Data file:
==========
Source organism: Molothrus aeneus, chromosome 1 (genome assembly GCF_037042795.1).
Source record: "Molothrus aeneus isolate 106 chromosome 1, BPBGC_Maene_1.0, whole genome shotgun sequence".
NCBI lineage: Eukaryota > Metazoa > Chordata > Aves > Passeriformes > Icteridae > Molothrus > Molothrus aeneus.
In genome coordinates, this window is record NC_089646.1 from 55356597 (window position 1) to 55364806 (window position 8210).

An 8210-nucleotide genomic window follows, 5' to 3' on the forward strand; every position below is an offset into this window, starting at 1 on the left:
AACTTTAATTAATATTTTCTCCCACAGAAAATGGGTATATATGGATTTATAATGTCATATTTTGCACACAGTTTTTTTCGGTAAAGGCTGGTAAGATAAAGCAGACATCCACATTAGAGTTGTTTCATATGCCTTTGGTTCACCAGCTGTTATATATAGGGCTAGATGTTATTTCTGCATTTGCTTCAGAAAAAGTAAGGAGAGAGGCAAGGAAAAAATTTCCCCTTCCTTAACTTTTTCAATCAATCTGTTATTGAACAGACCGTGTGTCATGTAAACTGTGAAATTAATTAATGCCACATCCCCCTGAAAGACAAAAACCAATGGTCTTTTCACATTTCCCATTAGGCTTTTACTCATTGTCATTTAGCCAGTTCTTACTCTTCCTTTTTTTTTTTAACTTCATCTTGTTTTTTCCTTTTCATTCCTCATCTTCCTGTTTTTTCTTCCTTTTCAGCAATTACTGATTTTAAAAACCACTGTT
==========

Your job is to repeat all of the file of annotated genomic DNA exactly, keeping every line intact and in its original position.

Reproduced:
Source organism: Molothrus aeneus, chromosome 1 (genome assembly GCF_037042795.1).
Source record: "Molothrus aeneus isolate 106 chromosome 1, BPBGC_Maene_1.0, whole genome shotgun sequence".
NCBI lineage: Eukaryota > Metazoa > Chordata > Aves > Passeriformes > Icteridae > Molothrus > Molothrus aeneus.
In genome coordinates, this window is record NC_089646.1 from 55356597 (window position 1) to 55364806 (window position 8210).

An 8210-nucleotide genomic window follows, 5' to 3' on the forward strand; every position below is an offset into this window, starting at 1 on the left:
AACTTTAATTAATATTTTCTCCCACAGAAAATGGGTATATATGGATTTATAATGTCATATTTTGCACACAGTTTTTTTCGGTAAAGGCTGGTAAGATAAAGCAGACATCCACATTAGAGTTGTTTCATATGCCTTTGGTTCACCAGCTGTTATATATAGGGCTAGATGTTATTTCTGCATTTGCTTCAGAAAAAGTAAGGAGAGAGGCAAGGAAAAAATTTCCCCTTCCTTAACTTTTTCAATCAATCTGTTATTGAACAGACCGTGTGTCATGTAAACTGTGAAATTAATTAATGCCACATCCCCCTGAAAGACAAAAACCAATGGTCTTTTCACATTTCCCATTAGGCTTTTACTCATTGTCATTTAGCCAGTTCTTACTCTTCCTTTTTTTTTTTAACTTCATCTTGTTTTTTCCTTTTCATTCCTCATCTTCCTGTTTTTTCTTCCTTTTCAGCAATTACTGATTTTAAAAACCACTGTT